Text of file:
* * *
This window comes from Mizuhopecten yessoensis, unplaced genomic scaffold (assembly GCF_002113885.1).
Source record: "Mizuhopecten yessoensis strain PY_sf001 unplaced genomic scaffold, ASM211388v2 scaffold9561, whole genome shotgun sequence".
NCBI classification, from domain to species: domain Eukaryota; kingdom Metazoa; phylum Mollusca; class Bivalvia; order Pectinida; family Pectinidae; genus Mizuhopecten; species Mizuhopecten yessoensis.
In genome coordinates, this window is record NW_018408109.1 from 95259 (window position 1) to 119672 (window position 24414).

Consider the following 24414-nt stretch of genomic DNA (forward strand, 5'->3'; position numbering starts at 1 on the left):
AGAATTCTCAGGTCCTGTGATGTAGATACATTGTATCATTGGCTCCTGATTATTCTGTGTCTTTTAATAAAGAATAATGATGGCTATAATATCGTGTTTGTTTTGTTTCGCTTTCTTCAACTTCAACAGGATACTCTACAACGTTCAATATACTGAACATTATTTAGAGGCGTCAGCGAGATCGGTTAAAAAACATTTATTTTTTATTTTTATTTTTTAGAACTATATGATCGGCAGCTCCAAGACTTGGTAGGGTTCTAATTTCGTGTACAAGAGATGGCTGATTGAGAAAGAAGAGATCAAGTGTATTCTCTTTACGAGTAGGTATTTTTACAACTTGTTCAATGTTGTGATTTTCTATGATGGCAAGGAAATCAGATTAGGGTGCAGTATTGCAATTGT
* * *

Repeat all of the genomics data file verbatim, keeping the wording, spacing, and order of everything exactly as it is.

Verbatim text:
This window comes from Mizuhopecten yessoensis, unplaced genomic scaffold (assembly GCF_002113885.1).
Source record: "Mizuhopecten yessoensis strain PY_sf001 unplaced genomic scaffold, ASM211388v2 scaffold9561, whole genome shotgun sequence".
NCBI classification, from domain to species: domain Eukaryota; kingdom Metazoa; phylum Mollusca; class Bivalvia; order Pectinida; family Pectinidae; genus Mizuhopecten; species Mizuhopecten yessoensis.
In genome coordinates, this window is record NW_018408109.1 from 95259 (window position 1) to 119672 (window position 24414).

Consider the following 24414-nt stretch of genomic DNA (forward strand, 5'->3'; position numbering starts at 1 on the left):
AGAATTCTCAGGTCCTGTGATGTAGATACATTGTATCATTGGCTCCTGATTATTCTGTGTCTTTTAATAAAGAATAATGATGGCTATAATATCGTGTTTGTTTTGTTTCGCTTTCTTCAACTTCAACAGGATACTCTACAACGTTCAATATACTGAACATTATTTAGAGGCGTCAGCGAGATCGGTTAAAAAACATTTATTTTTTATTTTTATTTTTTAGAACTATATGATCGGCAGCTCCAAGACTTGGTAGGGTTCTAATTTCGTGTACAAGAGATGGCTGATTGAGAAAGAAGAGATCAAGTGTATTCTCTTTACGAGTAGGTATTTTTACAACTTGTTCAATGTTGTGATTTTCTATGATGGCAAGGAAATCAGATTAGGGTGCAGTATTGCAATTGT